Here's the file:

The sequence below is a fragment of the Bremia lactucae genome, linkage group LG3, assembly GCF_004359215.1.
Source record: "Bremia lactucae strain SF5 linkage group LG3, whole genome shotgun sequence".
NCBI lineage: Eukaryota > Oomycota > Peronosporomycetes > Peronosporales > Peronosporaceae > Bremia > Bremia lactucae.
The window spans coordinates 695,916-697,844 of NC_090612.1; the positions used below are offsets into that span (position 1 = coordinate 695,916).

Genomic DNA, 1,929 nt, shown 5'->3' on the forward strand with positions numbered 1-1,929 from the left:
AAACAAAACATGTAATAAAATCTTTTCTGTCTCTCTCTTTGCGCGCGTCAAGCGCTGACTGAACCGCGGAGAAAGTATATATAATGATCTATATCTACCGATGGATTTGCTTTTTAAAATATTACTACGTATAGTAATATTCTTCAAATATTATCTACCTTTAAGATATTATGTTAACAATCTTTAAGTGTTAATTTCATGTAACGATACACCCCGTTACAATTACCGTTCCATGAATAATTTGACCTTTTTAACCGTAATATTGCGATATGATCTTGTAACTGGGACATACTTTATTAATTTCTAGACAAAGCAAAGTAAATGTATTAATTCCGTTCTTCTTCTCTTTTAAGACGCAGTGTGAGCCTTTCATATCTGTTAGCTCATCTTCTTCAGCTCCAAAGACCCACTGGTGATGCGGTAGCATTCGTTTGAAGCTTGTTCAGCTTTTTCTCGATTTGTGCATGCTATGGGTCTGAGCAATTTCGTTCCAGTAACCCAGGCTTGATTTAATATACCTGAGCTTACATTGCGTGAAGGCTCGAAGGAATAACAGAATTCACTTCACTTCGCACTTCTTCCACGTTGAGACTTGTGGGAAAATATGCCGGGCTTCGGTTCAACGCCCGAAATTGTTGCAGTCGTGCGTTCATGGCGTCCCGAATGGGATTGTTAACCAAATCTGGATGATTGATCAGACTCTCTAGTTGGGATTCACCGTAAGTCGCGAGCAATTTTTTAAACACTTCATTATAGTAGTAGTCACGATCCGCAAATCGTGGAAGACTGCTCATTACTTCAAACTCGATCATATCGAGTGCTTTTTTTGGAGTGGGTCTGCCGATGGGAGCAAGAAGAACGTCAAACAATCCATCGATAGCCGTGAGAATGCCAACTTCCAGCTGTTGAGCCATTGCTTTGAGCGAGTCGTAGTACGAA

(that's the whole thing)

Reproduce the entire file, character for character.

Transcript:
The sequence below is a fragment of the Bremia lactucae genome, linkage group LG3, assembly GCF_004359215.1.
Source record: "Bremia lactucae strain SF5 linkage group LG3, whole genome shotgun sequence".
NCBI lineage: Eukaryota > Oomycota > Peronosporomycetes > Peronosporales > Peronosporaceae > Bremia > Bremia lactucae.
The window spans coordinates 695,916-697,844 of NC_090612.1; the positions used below are offsets into that span (position 1 = coordinate 695,916).

Genomic DNA, 1,929 nt, shown 5'->3' on the forward strand with positions numbered 1-1,929 from the left:
AAACAAAACATGTAATAAAATCTTTTCTGTCTCTCTCTTTGCGCGCGTCAAGCGCTGACTGAACCGCGGAGAAAGTATATATAATGATCTATATCTACCGATGGATTTGCTTTTTAAAATATTACTACGTATAGTAATATTCTTCAAATATTATCTACCTTTAAGATATTATGTTAACAATCTTTAAGTGTTAATTTCATGTAACGATACACCCCGTTACAATTACCGTTCCATGAATAATTTGACCTTTTTAACCGTAATATTGCGATATGATCTTGTAACTGGGACATACTTTATTAATTTCTAGACAAAGCAAAGTAAATGTATTAATTCCGTTCTTCTTCTCTTTTAAGACGCAGTGTGAGCCTTTCATATCTGTTAGCTCATCTTCTTCAGCTCCAAAGACCCACTGGTGATGCGGTAGCATTCGTTTGAAGCTTGTTCAGCTTTTTCTCGATTTGTGCATGCTATGGGTCTGAGCAATTTCGTTCCAGTAACCCAGGCTTGATTTAATATACCTGAGCTTACATTGCGTGAAGGCTCGAAGGAATAACAGAATTCACTTCACTTCGCACTTCTTCCACGTTGAGACTTGTGGGAAAATATGCCGGGCTTCGGTTCAACGCCCGAAATTGTTGCAGTCGTGCGTTCATGGCGTCCCGAATGGGATTGTTAACCAAATCTGGATGATTGATCAGACTCTCTAGTTGGGATTCACCGTAAGTCGCGAGCAATTTTTTAAACACTTCATTATAGTAGTAGTCACGATCCGCAAATCGTGGAAGACTGCTCATTACTTCAAACTCGATCATATCGAGTGCTTTTTTTGGAGTGGGTCTGCCGATGGGAGCAAGAAGAACGTCAAACAATCCATCGATAGCCGTGAGAATGCCAACTTCCAGCTGTTGAGCCATTGCTTTGAGCGAGTCGTAGTACGAA